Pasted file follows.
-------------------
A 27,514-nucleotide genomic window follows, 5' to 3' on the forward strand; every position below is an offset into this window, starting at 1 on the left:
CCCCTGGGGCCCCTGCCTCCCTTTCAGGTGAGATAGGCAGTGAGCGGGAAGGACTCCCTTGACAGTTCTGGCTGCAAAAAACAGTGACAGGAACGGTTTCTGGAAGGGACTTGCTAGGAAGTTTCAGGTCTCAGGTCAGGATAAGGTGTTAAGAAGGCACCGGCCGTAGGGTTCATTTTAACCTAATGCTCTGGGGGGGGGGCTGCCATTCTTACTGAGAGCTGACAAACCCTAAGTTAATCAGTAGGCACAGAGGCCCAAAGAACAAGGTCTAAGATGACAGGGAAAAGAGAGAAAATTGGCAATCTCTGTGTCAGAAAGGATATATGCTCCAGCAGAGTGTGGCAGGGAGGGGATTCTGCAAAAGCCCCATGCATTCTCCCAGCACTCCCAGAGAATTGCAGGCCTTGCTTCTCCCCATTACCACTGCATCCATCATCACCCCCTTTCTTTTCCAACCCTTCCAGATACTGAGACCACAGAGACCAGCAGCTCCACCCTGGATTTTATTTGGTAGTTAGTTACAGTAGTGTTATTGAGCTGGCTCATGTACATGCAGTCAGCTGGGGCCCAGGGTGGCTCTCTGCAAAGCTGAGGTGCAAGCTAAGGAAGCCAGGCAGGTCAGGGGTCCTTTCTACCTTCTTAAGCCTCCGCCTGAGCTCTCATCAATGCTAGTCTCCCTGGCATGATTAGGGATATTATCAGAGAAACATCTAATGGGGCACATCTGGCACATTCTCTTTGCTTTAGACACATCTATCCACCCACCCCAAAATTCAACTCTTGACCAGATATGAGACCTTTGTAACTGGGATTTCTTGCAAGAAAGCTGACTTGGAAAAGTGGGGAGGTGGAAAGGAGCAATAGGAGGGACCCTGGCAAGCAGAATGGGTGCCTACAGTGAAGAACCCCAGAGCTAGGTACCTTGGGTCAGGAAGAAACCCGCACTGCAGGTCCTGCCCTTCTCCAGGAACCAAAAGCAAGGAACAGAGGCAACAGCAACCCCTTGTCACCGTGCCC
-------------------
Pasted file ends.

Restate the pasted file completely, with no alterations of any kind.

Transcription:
A 27,514-nucleotide genomic window follows, 5' to 3' on the forward strand; every position below is an offset into this window, starting at 1 on the left:
CCCCTGGGGCCCCTGCCTCCCTTTCAGGTGAGATAGGCAGTGAGCGGGAAGGACTCCCTTGACAGTTCTGGCTGCAAAAAACAGTGACAGGAACGGTTTCTGGAAGGGACTTGCTAGGAAGTTTCAGGTCTCAGGTCAGGATAAGGTGTTAAGAAGGCACCGGCCGTAGGGTTCATTTTAACCTAATGCTCTGGGGGGGGGGCTGCCATTCTTACTGAGAGCTGACAAACCCTAAGTTAATCAGTAGGCACAGAGGCCCAAAGAACAAGGTCTAAGATGACAGGGAAAAGAGAGAAAATTGGCAATCTCTGTGTCAGAAAGGATATATGCTCCAGCAGAGTGTGGCAGGGAGGGGATTCTGCAAAAGCCCCATGCATTCTCCCAGCACTCCCAGAGAATTGCAGGCCTTGCTTCTCCCCATTACCACTGCATCCATCATCACCCCCTTTCTTTTCCAACCCTTCCAGATACTGAGACCACAGAGACCAGCAGCTCCACCCTGGATTTTATTTGGTAGTTAGTTACAGTAGTGTTATTGAGCTGGCTCATGTACATGCAGTCAGCTGGGGCCCAGGGTGGCTCTCTGCAAAGCTGAGGTGCAAGCTAAGGAAGCCAGGCAGGTCAGGGGTCCTTTCTACCTTCTTAAGCCTCCGCCTGAGCTCTCATCAATGCTAGTCTCCCTGGCATGATTAGGGATATTATCAGAGAAACATCTAATGGGGCACATCTGGCACATTCTCTTTGCTTTAGACACATCTATCCACCCACCCCAAAATTCAACTCTTGACCAGATATGAGACCTTTGTAACTGGGATTTCTTGCAAGAAAGCTGACTTGGAAAAGTGGGGAGGTGGAAAGGAGCAATAGGAGGGACCCTGGCAAGCAGAATGGGTGCCTACAGTGAAGAACCCCAGAGCTAGGTACCTTGGGTCAGGAAGAAACCCGCACTGCAGGTCCTGCCCTTCTCCAGGAACCAAAAGCAAGGAACAGAGGCAACAGCAACCCCTTGTCACCGTGCCC